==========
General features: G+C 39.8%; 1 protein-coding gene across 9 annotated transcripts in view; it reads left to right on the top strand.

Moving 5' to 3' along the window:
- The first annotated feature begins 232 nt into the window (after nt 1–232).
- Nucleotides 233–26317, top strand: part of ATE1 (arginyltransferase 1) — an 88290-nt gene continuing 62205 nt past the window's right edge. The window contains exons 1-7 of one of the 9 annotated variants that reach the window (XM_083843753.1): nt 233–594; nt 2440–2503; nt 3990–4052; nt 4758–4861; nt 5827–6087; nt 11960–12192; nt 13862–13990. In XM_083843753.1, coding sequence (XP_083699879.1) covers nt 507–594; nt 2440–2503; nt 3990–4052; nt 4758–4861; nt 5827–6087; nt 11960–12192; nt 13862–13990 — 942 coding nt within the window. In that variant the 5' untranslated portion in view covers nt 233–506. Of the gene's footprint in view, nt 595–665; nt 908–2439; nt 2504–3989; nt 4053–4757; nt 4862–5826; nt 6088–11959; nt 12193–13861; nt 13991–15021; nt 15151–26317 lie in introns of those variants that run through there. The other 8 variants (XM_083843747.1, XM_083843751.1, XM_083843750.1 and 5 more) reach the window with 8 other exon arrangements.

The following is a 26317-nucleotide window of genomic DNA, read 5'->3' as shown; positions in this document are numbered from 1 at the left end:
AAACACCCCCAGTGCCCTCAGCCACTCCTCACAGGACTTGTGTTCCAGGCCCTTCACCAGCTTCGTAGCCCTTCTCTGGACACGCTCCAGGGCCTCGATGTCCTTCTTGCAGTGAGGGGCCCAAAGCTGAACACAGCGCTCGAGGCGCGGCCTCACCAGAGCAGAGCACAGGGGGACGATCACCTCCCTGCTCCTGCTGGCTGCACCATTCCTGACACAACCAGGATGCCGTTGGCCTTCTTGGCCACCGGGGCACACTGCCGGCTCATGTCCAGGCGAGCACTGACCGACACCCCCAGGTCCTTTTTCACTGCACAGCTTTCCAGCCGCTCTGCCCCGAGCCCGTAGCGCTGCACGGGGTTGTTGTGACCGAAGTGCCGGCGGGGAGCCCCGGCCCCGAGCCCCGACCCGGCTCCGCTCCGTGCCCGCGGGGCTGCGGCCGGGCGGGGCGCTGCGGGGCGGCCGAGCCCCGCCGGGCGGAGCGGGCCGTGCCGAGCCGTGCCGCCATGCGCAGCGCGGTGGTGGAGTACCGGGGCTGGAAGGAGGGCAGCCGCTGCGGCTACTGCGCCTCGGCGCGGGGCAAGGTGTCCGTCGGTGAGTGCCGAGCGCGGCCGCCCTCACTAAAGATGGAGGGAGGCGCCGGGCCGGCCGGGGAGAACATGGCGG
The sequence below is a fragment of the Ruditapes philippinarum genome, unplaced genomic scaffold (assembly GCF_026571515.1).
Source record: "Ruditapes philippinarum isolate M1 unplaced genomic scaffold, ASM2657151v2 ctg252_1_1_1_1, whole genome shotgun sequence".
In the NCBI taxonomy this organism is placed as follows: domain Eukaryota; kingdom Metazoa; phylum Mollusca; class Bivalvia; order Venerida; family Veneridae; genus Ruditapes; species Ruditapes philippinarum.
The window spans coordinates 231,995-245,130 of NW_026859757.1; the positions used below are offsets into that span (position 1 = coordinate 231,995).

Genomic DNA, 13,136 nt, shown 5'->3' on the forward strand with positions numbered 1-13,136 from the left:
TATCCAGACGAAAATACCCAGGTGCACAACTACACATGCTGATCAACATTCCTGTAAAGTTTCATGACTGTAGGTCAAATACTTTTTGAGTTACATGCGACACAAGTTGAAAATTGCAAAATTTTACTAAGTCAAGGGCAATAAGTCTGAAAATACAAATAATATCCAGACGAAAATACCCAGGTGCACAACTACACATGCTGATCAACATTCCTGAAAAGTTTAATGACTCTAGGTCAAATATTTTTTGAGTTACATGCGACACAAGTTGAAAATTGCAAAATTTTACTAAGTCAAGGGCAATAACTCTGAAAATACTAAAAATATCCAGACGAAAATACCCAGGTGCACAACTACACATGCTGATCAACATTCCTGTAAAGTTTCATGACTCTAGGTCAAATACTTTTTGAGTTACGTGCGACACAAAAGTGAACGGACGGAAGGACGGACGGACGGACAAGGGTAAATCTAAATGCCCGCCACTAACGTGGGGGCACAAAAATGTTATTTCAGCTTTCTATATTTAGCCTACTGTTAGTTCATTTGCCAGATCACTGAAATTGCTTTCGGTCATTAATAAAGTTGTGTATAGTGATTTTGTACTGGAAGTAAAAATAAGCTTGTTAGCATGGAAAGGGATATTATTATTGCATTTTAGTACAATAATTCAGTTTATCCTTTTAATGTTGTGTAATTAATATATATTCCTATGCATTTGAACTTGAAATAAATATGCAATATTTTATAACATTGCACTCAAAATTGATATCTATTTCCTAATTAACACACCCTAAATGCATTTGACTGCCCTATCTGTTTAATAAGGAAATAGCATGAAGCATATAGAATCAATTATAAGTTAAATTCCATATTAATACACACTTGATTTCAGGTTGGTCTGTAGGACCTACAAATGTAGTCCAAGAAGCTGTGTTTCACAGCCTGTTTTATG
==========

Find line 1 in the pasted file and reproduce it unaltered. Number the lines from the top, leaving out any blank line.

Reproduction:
General features: G+C 39.8%; 1 protein-coding gene across 9 annotated transcripts in view; it reads left to right on the top strand.